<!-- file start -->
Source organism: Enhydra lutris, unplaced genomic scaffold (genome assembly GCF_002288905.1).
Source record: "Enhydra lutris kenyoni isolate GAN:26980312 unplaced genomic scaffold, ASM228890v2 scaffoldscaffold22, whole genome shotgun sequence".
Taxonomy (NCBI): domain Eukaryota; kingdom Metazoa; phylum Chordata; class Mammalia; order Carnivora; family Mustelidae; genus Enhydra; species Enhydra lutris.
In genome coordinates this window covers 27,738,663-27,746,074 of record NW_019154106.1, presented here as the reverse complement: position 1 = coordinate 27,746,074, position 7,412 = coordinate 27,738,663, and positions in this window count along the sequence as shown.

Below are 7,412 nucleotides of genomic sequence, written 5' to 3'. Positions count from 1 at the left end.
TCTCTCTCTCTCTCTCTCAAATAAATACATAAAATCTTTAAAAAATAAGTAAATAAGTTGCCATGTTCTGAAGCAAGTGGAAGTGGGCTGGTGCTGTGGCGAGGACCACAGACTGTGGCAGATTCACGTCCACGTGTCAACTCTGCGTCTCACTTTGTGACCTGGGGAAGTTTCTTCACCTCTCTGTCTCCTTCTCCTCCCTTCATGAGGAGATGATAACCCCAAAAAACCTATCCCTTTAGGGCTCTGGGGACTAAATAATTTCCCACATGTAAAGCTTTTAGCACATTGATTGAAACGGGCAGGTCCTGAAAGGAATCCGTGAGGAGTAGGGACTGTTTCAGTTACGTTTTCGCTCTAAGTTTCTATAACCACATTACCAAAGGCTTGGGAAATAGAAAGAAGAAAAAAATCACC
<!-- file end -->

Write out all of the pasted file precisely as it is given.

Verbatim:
Source organism: Enhydra lutris, unplaced genomic scaffold (genome assembly GCF_002288905.1).
Source record: "Enhydra lutris kenyoni isolate GAN:26980312 unplaced genomic scaffold, ASM228890v2 scaffoldscaffold22, whole genome shotgun sequence".
Taxonomy (NCBI): domain Eukaryota; kingdom Metazoa; phylum Chordata; class Mammalia; order Carnivora; family Mustelidae; genus Enhydra; species Enhydra lutris.
In genome coordinates this window covers 27,738,663-27,746,074 of record NW_019154106.1, presented here as the reverse complement: position 1 = coordinate 27,746,074, position 7,412 = coordinate 27,738,663, and positions in this window count along the sequence as shown.

Below are 7,412 nucleotides of genomic sequence, written 5' to 3'. Positions count from 1 at the left end.
TCTCTCTCTCTCTCTCTCAAATAAATACATAAAATCTTTAAAAAATAAGTAAATAAGTTGCCATGTTCTGAAGCAAGTGGAAGTGGGCTGGTGCTGTGGCGAGGACCACAGACTGTGGCAGATTCACGTCCACGTGTCAACTCTGCGTCTCACTTTGTGACCTGGGGAAGTTTCTTCACCTCTCTGTCTCCTTCTCCTCCCTTCATGAGGAGATGATAACCCCAAAAAACCTATCCCTTTAGGGCTCTGGGGACTAAATAATTTCCCACATGTAAAGCTTTTAGCACATTGATTGAAACGGGCAGGTCCTGAAAGGAATCCGTGAGGAGTAGGGACTGTTTCAGTTACGTTTTCGCTCTAAGTTTCTATAACCACATTACCAAAGGCTTGGGAAATAGAAAGAAGAAAAAAATCACC